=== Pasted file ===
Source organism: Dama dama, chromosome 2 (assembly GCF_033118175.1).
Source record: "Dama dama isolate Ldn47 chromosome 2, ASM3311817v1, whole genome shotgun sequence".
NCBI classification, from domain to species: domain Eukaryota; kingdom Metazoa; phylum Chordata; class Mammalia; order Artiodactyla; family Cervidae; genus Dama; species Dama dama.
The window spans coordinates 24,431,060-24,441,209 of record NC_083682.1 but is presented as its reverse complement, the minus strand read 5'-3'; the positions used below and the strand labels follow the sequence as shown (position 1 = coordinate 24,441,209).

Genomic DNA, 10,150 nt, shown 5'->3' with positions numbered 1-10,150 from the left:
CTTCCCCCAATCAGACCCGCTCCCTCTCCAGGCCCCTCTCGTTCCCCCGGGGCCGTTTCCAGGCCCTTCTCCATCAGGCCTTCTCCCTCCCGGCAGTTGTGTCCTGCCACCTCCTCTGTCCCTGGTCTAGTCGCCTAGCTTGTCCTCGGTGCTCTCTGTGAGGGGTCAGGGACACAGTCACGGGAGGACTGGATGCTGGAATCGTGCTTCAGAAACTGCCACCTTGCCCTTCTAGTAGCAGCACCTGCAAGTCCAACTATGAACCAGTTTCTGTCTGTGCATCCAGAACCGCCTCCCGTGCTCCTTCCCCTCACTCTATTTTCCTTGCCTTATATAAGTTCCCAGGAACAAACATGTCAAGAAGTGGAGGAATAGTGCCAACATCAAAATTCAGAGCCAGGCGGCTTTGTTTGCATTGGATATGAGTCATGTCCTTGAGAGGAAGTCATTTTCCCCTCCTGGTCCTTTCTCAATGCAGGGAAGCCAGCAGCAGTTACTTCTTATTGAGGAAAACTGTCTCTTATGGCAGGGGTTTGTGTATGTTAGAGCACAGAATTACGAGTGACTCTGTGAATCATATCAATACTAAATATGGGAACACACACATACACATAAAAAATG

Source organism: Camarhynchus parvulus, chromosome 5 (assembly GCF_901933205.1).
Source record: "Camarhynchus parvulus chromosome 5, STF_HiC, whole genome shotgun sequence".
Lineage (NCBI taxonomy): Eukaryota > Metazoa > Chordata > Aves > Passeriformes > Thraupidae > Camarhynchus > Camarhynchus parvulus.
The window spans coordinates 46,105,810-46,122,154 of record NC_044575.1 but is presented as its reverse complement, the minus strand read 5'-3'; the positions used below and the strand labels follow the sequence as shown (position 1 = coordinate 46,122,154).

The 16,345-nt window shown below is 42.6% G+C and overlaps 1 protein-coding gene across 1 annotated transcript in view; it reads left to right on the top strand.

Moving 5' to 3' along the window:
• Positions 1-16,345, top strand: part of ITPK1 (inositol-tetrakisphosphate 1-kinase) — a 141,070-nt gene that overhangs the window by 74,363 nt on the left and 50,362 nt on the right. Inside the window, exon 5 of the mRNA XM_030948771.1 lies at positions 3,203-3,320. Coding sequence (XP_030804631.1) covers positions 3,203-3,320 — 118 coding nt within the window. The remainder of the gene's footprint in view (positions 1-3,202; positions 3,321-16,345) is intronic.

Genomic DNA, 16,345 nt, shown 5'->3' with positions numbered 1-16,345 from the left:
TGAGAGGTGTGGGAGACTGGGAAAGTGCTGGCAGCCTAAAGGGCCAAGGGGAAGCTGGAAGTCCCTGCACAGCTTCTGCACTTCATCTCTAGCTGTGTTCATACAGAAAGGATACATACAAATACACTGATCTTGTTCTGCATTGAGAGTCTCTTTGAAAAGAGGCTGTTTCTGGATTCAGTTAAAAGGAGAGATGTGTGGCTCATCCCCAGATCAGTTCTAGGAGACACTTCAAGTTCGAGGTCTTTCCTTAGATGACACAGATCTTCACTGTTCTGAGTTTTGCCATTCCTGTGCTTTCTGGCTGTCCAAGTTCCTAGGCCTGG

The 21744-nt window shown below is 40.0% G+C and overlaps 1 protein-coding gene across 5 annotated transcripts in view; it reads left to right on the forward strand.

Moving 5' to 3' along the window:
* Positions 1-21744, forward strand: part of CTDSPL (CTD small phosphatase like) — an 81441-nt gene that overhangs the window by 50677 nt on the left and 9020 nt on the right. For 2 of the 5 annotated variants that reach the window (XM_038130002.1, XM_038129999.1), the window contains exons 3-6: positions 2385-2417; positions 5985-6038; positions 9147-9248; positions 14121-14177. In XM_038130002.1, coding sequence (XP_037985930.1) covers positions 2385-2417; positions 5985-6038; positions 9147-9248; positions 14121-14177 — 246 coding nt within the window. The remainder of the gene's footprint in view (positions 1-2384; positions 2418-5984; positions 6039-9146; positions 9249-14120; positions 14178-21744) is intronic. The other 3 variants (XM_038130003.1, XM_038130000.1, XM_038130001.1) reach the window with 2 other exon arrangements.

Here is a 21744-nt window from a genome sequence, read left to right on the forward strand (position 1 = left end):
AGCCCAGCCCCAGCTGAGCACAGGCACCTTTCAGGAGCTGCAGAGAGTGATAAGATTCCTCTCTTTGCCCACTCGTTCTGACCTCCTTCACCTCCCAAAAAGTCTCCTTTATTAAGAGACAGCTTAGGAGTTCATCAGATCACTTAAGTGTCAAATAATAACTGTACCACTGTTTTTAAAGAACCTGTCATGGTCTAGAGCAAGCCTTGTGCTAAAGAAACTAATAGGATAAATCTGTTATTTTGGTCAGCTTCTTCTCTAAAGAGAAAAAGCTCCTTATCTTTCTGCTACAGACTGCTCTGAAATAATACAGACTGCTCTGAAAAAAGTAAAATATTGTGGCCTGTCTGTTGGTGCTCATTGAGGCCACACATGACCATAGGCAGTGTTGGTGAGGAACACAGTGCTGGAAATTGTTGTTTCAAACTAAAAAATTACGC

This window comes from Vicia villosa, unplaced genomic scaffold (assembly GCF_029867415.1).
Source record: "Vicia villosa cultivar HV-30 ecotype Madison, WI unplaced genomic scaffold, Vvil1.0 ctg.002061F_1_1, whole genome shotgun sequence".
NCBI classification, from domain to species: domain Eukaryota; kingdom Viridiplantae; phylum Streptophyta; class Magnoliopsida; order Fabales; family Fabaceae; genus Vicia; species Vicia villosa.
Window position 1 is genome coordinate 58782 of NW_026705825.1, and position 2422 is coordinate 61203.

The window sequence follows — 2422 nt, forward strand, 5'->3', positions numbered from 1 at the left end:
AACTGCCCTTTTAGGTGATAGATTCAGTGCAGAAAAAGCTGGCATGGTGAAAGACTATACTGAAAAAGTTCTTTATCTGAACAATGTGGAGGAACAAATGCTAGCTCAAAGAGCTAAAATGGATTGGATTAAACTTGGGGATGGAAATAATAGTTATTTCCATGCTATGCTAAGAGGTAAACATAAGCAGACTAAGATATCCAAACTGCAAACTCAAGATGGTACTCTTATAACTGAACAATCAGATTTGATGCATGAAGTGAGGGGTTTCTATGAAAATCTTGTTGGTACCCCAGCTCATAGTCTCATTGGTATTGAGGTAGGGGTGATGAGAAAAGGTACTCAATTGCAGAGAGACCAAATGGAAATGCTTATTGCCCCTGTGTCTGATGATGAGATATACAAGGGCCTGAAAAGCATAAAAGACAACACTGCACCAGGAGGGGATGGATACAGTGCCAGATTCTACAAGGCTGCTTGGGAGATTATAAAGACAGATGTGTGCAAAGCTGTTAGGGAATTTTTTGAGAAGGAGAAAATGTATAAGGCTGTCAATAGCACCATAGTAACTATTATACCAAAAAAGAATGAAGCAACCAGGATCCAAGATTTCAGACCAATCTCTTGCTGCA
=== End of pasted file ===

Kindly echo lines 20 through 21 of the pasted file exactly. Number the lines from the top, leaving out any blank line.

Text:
AGCCCAGCCCCAGCTGAGCACAGGCACCTTTCAGGAGCTGCAGAGAGTGATAAGATTCCTCTCTTTGCCCACTCGTTCTGACCTCCTTCACCTCCCAAAAAGTCTCCTTTATTAAGAGACAGCTTAGGAGTTCATCAGATCACTTAAGTGTCAAATAATAACTGTACCACTGTTTTTAAAGAACCTGTCATGGTCTAGAGCAAGCCTTGTGCTAAAGAAACTAATAGGATAAATCTGTTATTTTGGTCAGCTTCTTCTCTAAAGAGAAAAAGCTCCTTATCTTTCTGCTACAGACTGCTCTGAAATAATACAGACTGCTCTGAAAAAAGTAAAATATTGTGGCCTGTCTGTTGGTGCTCATTGAGGCCACACATGACCATAGGCAGTGTTGGTGAGGAACACAGTGCTGGAAATTGTTGTTTCAAACTAAAAAATTACGC

This window comes from Vicia villosa, unplaced genomic scaffold (assembly GCF_029867415.1).